Turning grandmothers into engineers

Published on Tuesday, 3 May 2016

“It's a kind of miracle, this process of learning by doing, the exchanging of their experiences with other women from around the world. They go back empowered, strong, full of energy and passion”

– Maria Cristina Papetti, Enel Head of Sustainability and Practice Sharing

In Latin America, Enel has partnered with Barefoot College to bring light, skills and jobs to isolated communities.

Since 1989, Barefoot College has helped to electrify 1,000 villages on the continent, reaching 450,000 people. Launched in 2012, Enel's partnership with the College connects underprivileged women in isolated communities to expert educators and modern equipment so they can install and maintain solar power systems at home.

“Women of all ages - even grandmothers - travel to India to learn to fit and manage solar panels”

The program exposes women of all ages - even grandmothers - to a life changing education and experience. Enel funds the women's training, taking them to India to learn how to fit and manage solar panels. When they return home, these women don't just connect their communities to solar power, they also pass their knowledge on to others, multiplying their impact and accelerating access to clean and reliable electricity.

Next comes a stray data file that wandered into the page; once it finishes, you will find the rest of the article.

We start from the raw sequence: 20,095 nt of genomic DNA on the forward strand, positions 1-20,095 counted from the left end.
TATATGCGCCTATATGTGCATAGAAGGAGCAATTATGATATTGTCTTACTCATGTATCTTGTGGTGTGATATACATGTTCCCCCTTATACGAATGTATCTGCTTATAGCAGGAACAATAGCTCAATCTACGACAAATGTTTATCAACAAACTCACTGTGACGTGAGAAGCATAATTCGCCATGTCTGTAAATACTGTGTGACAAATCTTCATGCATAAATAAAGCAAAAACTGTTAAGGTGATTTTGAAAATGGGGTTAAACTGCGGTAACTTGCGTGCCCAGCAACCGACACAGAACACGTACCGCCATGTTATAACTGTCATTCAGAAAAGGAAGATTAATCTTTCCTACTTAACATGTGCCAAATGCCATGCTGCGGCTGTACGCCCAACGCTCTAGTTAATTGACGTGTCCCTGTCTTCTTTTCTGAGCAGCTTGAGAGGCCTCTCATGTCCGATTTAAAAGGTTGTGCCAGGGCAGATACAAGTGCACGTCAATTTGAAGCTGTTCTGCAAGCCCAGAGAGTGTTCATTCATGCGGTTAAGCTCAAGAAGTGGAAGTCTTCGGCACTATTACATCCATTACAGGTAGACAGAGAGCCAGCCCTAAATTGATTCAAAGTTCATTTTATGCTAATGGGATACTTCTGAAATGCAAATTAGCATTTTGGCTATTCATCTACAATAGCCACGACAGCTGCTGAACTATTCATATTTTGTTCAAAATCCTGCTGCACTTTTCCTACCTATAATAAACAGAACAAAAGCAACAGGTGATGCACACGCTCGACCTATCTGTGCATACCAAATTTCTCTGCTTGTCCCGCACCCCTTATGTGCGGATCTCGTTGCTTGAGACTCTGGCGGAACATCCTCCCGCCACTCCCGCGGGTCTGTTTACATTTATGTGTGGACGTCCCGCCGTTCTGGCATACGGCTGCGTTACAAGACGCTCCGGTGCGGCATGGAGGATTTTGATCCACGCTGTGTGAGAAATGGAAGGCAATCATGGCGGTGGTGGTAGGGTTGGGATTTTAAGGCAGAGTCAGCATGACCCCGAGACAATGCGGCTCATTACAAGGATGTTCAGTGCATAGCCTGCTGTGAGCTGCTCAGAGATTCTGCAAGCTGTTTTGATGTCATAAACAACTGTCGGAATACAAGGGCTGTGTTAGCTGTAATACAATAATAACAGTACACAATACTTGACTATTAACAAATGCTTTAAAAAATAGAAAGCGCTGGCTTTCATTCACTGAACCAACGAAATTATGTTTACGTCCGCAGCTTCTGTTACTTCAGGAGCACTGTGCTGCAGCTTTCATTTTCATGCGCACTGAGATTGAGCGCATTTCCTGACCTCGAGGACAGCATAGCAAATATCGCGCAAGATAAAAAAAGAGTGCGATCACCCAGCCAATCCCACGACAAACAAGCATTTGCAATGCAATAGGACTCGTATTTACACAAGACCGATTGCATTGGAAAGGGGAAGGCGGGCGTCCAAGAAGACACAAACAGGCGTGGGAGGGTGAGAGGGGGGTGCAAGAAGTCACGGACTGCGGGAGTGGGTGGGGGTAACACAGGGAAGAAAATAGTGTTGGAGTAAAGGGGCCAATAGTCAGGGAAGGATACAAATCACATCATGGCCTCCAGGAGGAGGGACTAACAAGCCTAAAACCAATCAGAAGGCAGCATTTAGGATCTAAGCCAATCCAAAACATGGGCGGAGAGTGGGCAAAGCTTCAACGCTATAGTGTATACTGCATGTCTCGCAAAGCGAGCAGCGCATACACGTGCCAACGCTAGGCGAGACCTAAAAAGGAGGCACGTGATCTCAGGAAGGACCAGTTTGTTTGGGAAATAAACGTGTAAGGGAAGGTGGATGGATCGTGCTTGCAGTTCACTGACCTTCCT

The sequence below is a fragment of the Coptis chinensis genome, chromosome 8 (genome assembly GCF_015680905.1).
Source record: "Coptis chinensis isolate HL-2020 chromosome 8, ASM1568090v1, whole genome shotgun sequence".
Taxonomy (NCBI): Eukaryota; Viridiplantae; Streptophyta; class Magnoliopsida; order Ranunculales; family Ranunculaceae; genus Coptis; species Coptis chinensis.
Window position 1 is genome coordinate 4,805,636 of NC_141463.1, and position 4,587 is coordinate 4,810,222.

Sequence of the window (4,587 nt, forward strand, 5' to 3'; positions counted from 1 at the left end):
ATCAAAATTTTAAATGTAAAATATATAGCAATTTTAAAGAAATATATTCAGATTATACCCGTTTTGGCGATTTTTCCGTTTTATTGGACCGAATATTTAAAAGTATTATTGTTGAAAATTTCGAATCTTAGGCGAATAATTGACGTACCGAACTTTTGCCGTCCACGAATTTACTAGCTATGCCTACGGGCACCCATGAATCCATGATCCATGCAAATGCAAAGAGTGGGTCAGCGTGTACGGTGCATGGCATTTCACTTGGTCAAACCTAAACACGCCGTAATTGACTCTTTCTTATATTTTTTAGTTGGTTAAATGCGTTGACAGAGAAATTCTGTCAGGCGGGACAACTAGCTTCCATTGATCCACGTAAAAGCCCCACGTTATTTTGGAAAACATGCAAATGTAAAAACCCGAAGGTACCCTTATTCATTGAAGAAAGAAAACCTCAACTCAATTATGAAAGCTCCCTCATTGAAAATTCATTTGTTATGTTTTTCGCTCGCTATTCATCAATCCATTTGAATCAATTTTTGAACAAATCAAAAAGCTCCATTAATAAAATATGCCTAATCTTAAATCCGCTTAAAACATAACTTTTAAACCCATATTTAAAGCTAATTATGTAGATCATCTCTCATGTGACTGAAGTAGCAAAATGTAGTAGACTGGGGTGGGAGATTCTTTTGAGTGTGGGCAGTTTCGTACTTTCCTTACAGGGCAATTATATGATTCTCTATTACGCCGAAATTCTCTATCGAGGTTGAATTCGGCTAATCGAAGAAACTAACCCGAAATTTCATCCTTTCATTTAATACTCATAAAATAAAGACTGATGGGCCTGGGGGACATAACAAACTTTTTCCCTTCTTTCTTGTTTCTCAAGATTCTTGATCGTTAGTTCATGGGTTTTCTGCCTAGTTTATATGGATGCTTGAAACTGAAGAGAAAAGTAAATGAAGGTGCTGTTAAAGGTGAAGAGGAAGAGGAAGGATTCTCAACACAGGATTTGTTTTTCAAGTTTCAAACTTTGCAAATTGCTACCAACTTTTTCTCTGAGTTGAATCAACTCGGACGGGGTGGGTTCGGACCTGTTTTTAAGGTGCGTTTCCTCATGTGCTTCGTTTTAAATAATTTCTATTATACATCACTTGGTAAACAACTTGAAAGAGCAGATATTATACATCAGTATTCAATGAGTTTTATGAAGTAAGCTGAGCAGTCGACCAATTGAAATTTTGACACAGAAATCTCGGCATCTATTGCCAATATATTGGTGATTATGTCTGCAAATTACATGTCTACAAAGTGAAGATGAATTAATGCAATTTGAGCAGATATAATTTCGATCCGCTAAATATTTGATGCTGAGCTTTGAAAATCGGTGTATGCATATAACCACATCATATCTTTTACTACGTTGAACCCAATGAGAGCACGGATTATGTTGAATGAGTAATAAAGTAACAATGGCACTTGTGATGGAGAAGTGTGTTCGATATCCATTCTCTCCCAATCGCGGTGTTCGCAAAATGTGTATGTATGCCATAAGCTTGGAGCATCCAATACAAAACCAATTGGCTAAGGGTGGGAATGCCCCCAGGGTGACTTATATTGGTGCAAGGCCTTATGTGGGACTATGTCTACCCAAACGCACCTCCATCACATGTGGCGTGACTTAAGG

The basic solar kits the women build are enough to power four lights, charge a mobile phone and power a portable solar lantern. More than 3,500 solar kits have been built and distributed through the programme in Latin America alone, benefiting 19,000 people.

Women's education is key to the sustainability of the Barefoot College partnership, making sure women have the skills to run new solar systems throughout the 20 year useful life of the technology.

Powering equality through education

Barefoot College does more than simply address issues of poverty through job creation, or sustainable power supply through solar power systems. Focussed on women, the College also promotes gender equality.

The College has 40 years' experience working with communities to achieve sustainable growth. By giving women the skills to successfully carry out work in roles usually offered to men, the partnership makes sure growth is sustainable for all.

The impact of the partnership on women's lives can be seen in the 2013 documentary 'Bring the Sun Home', produced by by Chiara Andrich and Giovanni Pellegrini.